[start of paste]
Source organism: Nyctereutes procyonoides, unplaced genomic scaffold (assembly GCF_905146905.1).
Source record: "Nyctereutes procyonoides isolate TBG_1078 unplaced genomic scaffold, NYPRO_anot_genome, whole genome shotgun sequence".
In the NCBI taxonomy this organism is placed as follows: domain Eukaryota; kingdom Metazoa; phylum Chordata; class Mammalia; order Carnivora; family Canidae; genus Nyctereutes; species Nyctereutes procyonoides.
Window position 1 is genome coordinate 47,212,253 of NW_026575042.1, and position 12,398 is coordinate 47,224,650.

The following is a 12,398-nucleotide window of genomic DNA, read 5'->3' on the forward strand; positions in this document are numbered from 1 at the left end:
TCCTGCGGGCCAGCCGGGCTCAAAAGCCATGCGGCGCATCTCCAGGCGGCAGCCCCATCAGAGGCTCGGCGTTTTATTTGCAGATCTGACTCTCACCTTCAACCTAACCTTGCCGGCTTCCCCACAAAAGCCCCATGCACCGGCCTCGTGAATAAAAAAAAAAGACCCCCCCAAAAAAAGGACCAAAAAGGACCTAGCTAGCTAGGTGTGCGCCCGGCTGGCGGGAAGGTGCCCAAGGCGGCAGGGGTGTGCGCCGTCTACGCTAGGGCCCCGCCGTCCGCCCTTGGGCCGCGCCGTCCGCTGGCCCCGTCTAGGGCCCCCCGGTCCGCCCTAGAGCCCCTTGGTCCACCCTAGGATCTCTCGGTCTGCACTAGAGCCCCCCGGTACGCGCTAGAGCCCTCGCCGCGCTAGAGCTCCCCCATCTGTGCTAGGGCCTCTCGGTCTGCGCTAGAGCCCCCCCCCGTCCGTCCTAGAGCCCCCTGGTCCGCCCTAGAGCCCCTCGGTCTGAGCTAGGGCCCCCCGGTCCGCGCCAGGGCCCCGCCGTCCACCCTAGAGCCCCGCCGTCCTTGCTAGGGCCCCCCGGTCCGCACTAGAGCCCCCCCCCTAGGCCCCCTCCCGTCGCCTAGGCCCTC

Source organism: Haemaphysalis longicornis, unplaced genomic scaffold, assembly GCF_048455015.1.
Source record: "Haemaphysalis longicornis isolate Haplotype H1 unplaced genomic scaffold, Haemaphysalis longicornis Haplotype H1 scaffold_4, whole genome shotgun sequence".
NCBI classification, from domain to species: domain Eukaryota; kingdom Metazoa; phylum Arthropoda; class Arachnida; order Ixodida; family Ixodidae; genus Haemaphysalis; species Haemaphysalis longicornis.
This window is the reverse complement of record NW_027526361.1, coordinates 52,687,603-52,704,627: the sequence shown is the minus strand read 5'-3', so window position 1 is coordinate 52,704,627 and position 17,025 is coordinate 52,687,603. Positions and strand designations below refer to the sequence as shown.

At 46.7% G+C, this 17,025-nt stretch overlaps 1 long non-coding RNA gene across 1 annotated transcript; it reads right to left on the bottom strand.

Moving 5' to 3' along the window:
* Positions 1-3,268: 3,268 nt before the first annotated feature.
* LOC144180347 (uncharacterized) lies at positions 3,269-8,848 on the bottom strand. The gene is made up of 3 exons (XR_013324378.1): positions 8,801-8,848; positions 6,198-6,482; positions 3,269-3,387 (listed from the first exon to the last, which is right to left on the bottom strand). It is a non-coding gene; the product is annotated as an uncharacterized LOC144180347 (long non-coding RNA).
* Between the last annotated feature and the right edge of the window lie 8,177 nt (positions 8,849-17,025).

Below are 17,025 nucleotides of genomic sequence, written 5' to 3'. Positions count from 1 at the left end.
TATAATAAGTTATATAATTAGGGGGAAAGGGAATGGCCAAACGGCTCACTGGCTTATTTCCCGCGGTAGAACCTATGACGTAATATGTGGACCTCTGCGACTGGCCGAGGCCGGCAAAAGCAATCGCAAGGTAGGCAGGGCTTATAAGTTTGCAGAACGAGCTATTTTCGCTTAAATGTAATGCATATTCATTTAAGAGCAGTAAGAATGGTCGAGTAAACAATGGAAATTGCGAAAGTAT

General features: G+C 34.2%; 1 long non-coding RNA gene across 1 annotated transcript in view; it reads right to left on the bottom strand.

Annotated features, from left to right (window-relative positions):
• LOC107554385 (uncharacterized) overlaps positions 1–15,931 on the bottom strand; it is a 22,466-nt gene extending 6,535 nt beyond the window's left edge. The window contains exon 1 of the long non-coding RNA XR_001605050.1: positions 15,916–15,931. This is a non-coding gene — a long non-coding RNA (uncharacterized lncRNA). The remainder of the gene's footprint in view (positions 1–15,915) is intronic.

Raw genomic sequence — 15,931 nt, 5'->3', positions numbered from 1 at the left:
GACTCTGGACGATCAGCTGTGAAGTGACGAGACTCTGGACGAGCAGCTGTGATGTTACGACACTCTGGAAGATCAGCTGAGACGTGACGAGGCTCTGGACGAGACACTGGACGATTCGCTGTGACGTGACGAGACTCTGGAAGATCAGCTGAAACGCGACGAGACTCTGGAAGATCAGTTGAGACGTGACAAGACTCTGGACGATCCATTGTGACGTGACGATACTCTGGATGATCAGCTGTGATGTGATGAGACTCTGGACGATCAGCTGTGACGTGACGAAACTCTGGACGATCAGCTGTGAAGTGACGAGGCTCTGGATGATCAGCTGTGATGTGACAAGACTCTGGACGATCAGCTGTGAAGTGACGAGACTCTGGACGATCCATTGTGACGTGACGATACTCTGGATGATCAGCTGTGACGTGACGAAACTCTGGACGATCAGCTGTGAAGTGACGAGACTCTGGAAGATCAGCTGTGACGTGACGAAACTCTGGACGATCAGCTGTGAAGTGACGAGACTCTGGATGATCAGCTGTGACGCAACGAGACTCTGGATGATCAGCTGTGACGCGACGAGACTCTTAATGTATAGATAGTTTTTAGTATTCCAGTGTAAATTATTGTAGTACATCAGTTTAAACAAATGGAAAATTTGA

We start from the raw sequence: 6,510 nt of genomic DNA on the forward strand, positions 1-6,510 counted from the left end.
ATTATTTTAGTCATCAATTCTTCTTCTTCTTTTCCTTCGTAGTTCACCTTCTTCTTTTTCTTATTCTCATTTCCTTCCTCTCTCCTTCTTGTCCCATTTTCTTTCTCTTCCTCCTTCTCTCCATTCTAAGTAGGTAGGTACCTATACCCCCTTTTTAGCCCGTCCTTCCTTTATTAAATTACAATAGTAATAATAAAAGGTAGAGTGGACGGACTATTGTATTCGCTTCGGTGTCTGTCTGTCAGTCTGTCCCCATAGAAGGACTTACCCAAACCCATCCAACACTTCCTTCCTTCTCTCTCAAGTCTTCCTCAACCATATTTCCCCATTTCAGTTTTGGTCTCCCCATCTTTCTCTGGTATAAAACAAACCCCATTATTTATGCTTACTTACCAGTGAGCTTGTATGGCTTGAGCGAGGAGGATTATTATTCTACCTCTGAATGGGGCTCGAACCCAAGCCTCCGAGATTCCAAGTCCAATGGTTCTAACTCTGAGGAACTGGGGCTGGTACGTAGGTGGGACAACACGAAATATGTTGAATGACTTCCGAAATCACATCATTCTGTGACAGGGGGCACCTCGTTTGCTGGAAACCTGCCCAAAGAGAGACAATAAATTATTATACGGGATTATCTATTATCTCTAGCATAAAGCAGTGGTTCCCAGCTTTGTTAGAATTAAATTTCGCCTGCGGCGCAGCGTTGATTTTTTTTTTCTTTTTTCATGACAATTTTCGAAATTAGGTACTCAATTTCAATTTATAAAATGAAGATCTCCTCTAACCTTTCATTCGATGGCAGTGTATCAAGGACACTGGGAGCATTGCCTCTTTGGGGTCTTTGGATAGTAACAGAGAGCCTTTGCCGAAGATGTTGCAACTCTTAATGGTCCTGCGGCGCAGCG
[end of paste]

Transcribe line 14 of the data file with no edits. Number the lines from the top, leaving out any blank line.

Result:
* LOC144180347 (uncharacterized) lies at positions 3,269-8,848 on the bottom strand. The gene is made up of 3 exons (XR_013324378.1): positions 8,801-8,848; positions 6,198-6,482; positions 3,269-3,387 (listed from the first exon to the last, which is right to left on the bottom strand). It is a non-coding gene; the product is annotated as an uncharacterized LOC144180347 (long non-coding RNA).